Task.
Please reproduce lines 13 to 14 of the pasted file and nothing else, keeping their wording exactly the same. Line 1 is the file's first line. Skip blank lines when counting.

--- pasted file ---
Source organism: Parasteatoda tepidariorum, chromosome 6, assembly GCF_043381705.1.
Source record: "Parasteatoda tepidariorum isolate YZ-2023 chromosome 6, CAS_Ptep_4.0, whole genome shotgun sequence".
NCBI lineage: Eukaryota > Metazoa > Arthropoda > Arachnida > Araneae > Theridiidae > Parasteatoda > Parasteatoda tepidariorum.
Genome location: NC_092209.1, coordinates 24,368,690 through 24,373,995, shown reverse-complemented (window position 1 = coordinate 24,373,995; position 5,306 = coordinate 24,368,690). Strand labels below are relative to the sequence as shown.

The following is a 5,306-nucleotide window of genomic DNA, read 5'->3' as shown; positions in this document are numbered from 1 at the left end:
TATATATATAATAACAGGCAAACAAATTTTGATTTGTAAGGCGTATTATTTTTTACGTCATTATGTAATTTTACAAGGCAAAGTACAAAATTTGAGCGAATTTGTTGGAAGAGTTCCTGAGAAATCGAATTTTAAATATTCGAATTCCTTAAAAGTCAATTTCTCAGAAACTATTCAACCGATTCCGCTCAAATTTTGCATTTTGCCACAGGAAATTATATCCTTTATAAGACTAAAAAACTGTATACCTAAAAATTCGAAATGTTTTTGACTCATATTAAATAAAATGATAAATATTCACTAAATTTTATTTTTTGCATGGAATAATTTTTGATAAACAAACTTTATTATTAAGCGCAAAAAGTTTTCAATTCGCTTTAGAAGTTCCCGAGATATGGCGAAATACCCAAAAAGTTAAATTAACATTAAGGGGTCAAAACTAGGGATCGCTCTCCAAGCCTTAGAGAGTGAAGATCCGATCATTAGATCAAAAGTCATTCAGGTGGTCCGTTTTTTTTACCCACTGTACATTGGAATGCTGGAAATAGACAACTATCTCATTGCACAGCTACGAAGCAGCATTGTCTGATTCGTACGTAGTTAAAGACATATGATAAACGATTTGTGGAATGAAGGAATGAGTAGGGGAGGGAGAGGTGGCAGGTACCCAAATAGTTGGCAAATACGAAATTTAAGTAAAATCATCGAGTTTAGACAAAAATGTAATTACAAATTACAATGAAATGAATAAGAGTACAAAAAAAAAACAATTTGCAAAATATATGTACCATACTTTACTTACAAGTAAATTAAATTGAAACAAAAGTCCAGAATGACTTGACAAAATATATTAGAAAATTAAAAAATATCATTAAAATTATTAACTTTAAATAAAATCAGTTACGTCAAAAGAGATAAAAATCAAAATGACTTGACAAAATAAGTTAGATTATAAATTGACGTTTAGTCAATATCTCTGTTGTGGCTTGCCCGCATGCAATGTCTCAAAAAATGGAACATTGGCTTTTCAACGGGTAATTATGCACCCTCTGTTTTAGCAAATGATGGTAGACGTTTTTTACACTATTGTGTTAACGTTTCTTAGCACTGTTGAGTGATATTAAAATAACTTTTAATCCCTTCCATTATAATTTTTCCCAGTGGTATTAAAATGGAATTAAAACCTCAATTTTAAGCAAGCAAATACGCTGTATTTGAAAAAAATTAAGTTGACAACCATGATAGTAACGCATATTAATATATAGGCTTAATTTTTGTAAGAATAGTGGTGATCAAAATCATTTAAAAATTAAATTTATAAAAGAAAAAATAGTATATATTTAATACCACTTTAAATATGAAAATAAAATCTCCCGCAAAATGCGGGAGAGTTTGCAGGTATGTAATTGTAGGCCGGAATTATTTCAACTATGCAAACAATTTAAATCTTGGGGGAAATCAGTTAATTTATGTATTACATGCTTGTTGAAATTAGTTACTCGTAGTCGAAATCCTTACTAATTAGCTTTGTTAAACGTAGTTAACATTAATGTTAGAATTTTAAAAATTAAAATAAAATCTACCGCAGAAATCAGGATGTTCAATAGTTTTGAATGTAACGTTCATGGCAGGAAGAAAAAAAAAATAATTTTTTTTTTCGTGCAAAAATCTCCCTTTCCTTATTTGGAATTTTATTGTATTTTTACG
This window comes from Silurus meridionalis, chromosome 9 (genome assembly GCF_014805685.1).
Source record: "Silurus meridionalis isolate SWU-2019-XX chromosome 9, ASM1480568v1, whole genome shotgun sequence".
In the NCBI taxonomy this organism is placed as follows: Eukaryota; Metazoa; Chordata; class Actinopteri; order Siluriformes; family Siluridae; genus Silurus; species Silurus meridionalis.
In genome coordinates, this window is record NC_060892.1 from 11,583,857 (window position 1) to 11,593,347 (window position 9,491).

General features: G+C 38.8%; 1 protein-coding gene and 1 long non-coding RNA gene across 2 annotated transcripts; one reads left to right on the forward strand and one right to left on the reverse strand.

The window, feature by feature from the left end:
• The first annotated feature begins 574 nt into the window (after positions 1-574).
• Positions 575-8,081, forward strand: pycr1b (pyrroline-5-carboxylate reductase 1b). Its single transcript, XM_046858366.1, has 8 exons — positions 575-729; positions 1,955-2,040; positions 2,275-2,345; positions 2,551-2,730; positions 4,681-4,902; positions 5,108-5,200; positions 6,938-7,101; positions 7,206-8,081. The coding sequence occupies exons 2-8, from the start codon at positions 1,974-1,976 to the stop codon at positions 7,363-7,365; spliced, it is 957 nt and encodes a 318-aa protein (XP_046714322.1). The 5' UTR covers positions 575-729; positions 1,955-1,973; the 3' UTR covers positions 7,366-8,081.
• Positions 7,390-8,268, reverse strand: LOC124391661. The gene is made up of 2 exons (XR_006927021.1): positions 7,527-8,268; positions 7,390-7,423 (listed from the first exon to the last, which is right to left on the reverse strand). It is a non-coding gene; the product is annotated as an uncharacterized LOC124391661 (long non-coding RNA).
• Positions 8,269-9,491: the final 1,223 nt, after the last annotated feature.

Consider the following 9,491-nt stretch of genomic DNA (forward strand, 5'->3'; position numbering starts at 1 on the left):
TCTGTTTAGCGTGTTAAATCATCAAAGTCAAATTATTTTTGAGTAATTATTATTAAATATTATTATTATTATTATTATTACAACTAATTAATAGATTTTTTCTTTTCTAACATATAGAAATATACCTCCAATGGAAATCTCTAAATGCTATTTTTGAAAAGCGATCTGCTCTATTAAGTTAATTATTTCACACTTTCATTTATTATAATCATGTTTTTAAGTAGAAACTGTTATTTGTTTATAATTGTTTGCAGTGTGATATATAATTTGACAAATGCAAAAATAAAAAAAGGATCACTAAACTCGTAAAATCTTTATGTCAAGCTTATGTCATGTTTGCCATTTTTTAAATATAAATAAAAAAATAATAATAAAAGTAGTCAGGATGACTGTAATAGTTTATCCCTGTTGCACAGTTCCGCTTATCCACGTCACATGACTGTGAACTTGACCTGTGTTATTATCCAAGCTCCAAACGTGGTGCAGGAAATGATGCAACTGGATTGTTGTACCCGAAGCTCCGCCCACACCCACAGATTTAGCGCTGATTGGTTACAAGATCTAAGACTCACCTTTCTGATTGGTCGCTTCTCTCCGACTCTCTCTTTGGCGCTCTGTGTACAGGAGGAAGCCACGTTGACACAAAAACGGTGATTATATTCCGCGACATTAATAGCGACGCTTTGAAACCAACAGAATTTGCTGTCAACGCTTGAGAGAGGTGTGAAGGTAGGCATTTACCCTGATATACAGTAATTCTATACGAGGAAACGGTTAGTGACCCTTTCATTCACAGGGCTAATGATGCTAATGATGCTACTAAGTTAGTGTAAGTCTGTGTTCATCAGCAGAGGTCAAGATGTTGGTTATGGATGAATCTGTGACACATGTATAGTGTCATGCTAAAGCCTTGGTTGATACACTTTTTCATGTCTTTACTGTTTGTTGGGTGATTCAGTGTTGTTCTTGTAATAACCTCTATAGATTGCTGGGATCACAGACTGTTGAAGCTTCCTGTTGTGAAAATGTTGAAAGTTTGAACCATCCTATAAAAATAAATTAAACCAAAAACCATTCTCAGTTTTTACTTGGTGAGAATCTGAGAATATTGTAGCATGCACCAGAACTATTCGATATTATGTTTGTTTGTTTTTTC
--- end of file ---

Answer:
• The first annotated feature begins 574 nt into the window (after positions 1-574).
• Positions 575-8,081, forward strand: pycr1b (pyrroline-5-carboxylate reductase 1b). Its single transcript, XM_046858366.1, has 8 exons — positions 575-729; positions 1,955-2,040; positions 2,275-2,345; positions 2,551-2,730; positions 4,681-4,902; positions 5,108-5,200; positions 6,938-7,101; positions 7,206-8,081. The coding sequence occupies exons 2-8, from the start codon at positions 1,974-1,976 to the stop codon at positions 7,363-7,365; spliced, it is 957 nt and encodes a 318-aa protein (XP_046714322.1). The 5' UTR covers positions 575-729; positions 1,955-1,973; the 3' UTR covers positions 7,366-8,081.